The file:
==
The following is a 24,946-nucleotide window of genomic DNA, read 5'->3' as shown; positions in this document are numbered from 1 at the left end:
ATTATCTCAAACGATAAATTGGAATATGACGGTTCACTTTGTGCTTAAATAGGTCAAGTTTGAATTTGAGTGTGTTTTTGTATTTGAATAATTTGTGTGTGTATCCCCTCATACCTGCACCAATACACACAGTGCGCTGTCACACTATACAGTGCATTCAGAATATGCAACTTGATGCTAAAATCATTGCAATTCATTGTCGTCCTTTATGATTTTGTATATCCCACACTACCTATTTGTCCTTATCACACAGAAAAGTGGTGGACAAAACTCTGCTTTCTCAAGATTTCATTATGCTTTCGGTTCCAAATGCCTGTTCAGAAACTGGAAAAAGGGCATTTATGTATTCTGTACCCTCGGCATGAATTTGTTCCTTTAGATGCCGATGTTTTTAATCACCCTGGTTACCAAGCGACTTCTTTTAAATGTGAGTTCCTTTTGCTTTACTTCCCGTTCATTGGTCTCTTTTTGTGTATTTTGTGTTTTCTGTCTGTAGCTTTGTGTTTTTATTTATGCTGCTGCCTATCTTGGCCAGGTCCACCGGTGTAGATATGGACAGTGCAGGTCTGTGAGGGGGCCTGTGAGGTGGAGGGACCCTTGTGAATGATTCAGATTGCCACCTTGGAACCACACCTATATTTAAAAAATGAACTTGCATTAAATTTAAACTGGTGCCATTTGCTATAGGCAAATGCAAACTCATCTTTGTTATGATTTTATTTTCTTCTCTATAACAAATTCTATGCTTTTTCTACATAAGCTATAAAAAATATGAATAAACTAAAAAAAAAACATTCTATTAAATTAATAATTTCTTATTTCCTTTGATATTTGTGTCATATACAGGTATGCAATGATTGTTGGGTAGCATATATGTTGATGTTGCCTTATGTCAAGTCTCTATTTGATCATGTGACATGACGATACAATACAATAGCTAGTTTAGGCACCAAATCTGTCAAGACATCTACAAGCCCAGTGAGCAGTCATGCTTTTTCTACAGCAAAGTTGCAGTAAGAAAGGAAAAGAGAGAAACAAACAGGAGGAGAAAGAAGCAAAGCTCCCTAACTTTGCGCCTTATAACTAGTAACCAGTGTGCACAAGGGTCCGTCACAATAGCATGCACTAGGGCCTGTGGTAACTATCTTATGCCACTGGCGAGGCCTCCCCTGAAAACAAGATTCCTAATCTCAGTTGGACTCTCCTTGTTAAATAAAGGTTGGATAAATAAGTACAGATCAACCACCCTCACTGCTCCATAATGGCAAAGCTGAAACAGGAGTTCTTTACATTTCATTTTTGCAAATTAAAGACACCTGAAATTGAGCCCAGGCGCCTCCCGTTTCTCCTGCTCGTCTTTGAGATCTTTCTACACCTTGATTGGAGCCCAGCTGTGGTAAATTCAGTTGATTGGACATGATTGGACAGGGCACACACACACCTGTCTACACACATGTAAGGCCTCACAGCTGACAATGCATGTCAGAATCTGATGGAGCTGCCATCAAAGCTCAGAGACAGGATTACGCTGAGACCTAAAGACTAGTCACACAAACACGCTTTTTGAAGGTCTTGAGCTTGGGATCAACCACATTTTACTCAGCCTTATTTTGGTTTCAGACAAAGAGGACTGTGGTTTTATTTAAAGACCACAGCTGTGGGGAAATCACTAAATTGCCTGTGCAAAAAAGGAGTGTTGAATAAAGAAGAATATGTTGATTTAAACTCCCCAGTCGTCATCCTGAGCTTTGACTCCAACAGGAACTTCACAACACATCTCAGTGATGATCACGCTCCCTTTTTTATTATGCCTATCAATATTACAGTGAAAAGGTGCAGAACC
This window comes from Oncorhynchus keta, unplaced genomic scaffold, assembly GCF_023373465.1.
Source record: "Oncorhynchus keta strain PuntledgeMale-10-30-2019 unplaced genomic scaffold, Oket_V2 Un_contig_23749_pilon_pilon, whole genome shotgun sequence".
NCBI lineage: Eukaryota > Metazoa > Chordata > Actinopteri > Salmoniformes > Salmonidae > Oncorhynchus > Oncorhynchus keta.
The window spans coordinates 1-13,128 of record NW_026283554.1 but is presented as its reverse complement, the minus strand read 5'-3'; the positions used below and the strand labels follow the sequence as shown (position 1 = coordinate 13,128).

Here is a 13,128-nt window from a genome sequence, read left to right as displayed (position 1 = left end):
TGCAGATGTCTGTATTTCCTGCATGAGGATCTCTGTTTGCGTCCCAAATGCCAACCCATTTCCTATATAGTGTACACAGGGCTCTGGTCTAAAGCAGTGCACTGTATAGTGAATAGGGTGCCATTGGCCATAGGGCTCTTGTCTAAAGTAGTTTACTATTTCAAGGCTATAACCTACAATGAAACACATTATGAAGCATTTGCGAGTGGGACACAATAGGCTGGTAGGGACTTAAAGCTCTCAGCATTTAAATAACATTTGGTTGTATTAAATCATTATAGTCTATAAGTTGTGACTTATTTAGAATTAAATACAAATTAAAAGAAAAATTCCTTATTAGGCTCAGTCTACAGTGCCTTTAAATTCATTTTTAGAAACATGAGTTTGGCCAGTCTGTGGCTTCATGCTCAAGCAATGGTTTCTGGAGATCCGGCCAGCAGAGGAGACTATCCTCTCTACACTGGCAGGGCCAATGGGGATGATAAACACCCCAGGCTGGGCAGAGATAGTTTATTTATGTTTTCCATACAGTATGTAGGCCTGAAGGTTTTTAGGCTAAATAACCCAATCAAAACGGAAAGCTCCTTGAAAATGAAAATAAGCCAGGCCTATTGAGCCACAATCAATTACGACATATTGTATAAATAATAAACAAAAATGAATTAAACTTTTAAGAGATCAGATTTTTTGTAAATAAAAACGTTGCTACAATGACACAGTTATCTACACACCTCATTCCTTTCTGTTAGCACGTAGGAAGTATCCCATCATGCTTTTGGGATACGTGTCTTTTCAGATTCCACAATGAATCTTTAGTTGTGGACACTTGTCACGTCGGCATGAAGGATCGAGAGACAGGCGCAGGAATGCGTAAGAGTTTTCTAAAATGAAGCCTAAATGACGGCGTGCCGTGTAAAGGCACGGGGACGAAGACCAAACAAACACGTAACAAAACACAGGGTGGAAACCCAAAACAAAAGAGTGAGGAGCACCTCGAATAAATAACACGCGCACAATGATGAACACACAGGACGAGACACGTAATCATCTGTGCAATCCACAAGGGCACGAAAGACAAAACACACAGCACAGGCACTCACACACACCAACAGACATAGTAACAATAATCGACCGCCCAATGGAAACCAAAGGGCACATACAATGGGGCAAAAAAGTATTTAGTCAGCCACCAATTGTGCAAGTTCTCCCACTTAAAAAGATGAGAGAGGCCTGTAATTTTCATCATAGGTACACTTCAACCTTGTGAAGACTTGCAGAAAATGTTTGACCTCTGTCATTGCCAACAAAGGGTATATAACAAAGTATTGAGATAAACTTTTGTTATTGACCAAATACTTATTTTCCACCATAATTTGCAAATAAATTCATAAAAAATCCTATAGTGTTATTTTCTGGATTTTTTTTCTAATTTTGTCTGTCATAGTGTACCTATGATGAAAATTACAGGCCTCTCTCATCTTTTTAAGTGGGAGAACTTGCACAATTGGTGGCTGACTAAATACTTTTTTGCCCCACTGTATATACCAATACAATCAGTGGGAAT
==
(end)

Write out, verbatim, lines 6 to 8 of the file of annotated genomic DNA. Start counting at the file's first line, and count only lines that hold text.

The window spans coordinates 1-13,128 of record NW_026283554.1 but is presented as its reverse complement, the minus strand read 5'-3'; the positions used below and the strand labels follow the sequence as shown (position 1 = coordinate 13,128).

Here is a 13,128-nt window from a genome sequence, read left to right as displayed (position 1 = left end):
TGCAGATGTCTGTATTTCCTGCATGAGGATCTCTGTTTGCGTCCCAAATGCCAACCCATTTCCTATATAGTGTACACAGGGCTCTGGTCTAAAGCAGTGCACTGTATAGTGAATAGGGTGCCATTGGCCATAGGGCTCTTGTCTAAAGTAGTTTACTATTTCAAGGCTATAACCTACAATGAAACACATTATGAAGCATTTGCGAGTGGGACACAATAGGCTGGTAGGGACTTAAAGCTCTCAGCATTTAAATAACATTTGGTTGTATTAAATCATTATAGTCTATAAGTTGTGACTTATTTAGAATTAAATACAAATTAAAAGAAAAATTCCTTATTAGGCTCAGTCTACAGTGCCTTTAAATTCATTTTTAGAAACATGAGTTTGGCCAGTCTGTGGCTTCATGCTCAAGCAATGGTTTCTGGAGATCCGGCCAGCAGAGGAGACTATCCTCTCTACACTGGCAGGGCCAATGGGGATGATAAACACCCCAGGCTGGGCAGAGATAGTTTATTTATGTTTTCCATACAGTATGTAGGCCTGAAGGTTTTTAGGCTAAATAACCCAATCAAAACGGAAAGCTCCTTGAAAATGAAAATAAGCCAGGCCTATTGAGCCACAATCAATTACGACATATTGTATAAATAATAAACAAAAATGAATTAAACTTTTAAGAGATCAGATTTTTTGTAAATAAAAACGTTGCTACAATGACACAGTTATCTACACACCTCATTCCTTTCTGTTAGCACGTAGGAAGTATCCCATCATGCTTTTGGGATACGTGTCTTTTCAGATTCCACAATGAATCTTTAGTTGTGGACACTTGTCACGTCGGCATGAAGGATCGAGAGACAGGCGCAGGAATGCGTAAGAGTTTTCTAAAATGAAGCCTAAATGACGGCGTGCCGTGTAAAGGCACGGGGACGAAGACCAAACAAACACGTAACAAAACACAGGGTGGAAACCCAAAACAAAAGAGTGAGGAGCACCTCGAATAAATAACACGCGCACAATGATGAACACACAGGACGAGACACGTAATCATCTGTGCAATCCACAAGGGCACGAAAGACAAAACACACAGCACAGGCACTCACACACACCAACAGACATAGTAACAATAATCGACCGCCCAATGGAAACCAAAGGGCACATACAATGGGGCAAAAAAGTATTTAGTCAGCCACCAATTGTGCAAGTTCTCCCACTTAAAAAGATGAGAGAGGCCTGTAATTTTCATCATAGGTACACTTCAACCTTGTGAAGACTTGCAGAAAATGTTTGACCTCTGTCATTGCCAACAAAGGGTATATAACAAAGTATTGAGATAAACTTTTGTTATTGACCAAATACTTATTTTCCACCATAATTTGCAAATAAATTCATAAAAAATCCTATAGTGTTATTTTCTGGATTTTTTTTCTAATTTTGTCTGTCATAGTGTACCTATGATGAAAATTACAGGCCTCTCTCATCTTTTTAAGTGGGAGAACTTGCACAATTGGTGGCTGACTAAATACTTTTTTGCCCCACTGTATATACCAATACAATCAGTGGGAAT